# Modular Arithmetic

As we noticed in our work with the Caesar Cipher, for each key value there is at least one letter that results in a computed position value that doesn't fall between 0 and 25. We solved the problem by wrapping the alphabet around back to the letter `A`

. This wrapping around concept is the same way we add when we're talking about time on a clock. If it were 9:00am and someone asked what the time would be in 6 hours, you would answer 3 o'clock, not 15 o'clock. 3 hours before 1 o'clock would be 10 o'clock, not -2 o'clock. Likewise, if someone asked what ciphertext letter would be obtained by enciphering the plaintext letter `x`

with a key of 5, you would respond `C`

by moving 5 letters to the right down the alphabet, wrapping around once you get to `Z`

.

You've probably already realised the couting places along the alphabet is time-consuming and annoying. Much like with telling time, there's a way to compute values that doesn't involve counting. In the case of the clock, $9 + 6 = 15$, which is 3 more than 12 (the number of positions on a clock). We write this fact as $15 \equiv 3 \pmod{12}$ which is read as "15 is equivalent (or congruent) to 3 modulo 12". Similarly, the letter `x`

is encrypted as $ 23 + 5 = 28$, which is 2 more than 26 (the total number of letters in our alphabet). As such, we can write $28 \equiv 2 \pmod{26}$. Now we get the same answer numerically as we would get from counting, 2, which corresponds to the letter `C`

. For large values, we may need to wrap around more than once. For example, what time is it 25 hours after 5 o'clock? $5 + 25 = 30$, which is 6 hours past two complete turns around the clock. It would be 6 o'clock, also denoted as $30 \equiv 6 \pmod{12}$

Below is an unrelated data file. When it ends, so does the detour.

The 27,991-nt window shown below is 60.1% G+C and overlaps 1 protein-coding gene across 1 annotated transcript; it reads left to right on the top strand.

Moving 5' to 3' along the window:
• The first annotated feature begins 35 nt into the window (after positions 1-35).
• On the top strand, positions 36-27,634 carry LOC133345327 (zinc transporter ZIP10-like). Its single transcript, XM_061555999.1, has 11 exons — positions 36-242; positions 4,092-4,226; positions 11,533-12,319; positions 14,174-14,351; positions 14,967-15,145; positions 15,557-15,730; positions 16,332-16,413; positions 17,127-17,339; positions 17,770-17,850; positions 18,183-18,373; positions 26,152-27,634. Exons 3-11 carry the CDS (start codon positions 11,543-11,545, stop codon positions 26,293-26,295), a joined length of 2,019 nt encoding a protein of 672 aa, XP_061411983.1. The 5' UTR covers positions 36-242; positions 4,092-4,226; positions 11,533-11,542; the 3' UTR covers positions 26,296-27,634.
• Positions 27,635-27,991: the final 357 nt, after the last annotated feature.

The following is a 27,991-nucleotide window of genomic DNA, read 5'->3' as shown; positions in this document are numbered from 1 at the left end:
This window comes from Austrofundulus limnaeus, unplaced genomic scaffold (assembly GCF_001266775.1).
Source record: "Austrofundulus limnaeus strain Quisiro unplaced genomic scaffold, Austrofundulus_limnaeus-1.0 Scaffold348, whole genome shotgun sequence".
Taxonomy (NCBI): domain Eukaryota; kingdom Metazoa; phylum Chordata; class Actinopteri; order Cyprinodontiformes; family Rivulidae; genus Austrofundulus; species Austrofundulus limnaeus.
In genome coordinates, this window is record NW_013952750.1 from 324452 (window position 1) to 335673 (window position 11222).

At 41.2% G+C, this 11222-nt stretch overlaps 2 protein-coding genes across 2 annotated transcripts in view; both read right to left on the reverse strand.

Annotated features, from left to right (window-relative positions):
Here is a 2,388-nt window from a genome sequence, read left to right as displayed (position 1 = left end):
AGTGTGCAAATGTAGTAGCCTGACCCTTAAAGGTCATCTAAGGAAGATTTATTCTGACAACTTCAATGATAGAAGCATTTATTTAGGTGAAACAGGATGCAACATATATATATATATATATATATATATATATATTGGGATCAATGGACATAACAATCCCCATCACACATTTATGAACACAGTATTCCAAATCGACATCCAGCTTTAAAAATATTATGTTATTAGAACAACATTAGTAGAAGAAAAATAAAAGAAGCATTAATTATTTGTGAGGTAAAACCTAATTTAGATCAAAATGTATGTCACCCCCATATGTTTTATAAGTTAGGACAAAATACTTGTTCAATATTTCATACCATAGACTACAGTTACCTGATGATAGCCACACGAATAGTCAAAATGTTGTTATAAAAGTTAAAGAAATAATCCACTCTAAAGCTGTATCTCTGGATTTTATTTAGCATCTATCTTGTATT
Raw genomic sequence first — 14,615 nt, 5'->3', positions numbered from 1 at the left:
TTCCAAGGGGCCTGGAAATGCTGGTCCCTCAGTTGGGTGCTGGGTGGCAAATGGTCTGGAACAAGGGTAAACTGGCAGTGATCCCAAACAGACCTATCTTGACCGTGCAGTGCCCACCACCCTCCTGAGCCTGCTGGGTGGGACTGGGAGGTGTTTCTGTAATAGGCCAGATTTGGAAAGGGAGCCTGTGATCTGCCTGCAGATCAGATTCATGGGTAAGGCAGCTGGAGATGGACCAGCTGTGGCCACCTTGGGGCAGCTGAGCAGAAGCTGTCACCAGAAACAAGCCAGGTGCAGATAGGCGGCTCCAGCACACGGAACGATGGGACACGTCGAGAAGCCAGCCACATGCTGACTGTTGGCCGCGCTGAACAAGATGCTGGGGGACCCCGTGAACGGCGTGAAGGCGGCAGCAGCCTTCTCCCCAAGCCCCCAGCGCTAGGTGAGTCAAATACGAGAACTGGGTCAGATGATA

These types of operations will be extremely important in your work in this course. We call this method of addition **modulo arithmetic**. On a clock the **modulus** is 12, while in the Casear Cipher the **modulus** is 26. Let's define this operation and set some terminology.

Modulo Arithmetic:For a positive integer $n$, two numbers $a$ and $b$ are said to be congruent modulo $n$, if their difference $a − b$ is an integer multiple of $n$. That is, if there exists an integer $k$ such that $a − b = kn$. We write this as $a \equiv b \pmod{n}$. Put another way, $a$ and $b$ are congruent modulo $n$ if there is an integer $k$ (which could be positive, negative, or zero) such that $a = b + kn$. We call $b$ thereductionof $a$ modulo $n$ or say that $a$reducesto $b$. We will use the notation MOD to indicate the reduction (for example: $28 \text{ MOD } 26 = 2$)

## Examples

- $5 \equiv 8 \pmod{3}$ because $5 - 8$ is an integer multiple of $3$ ($-3 = 3 \cdot -1$)
- $17 \equiv 5 \pmod{3}$ because $17 - 5$ is an integer multiple of $3$ ($12 = 3 \cdot 4$)
- $9 \equiv 9 \pmod{11}$ because $9 - 9$ is an integer multiple of $11$ ($0 = 11 \cdot 0$)
- $-2 \equiv 50 \pmod{26}$ because $-2 - 50$ is an integer multiple of $26$ ($-52 = 26 \cdot -2$)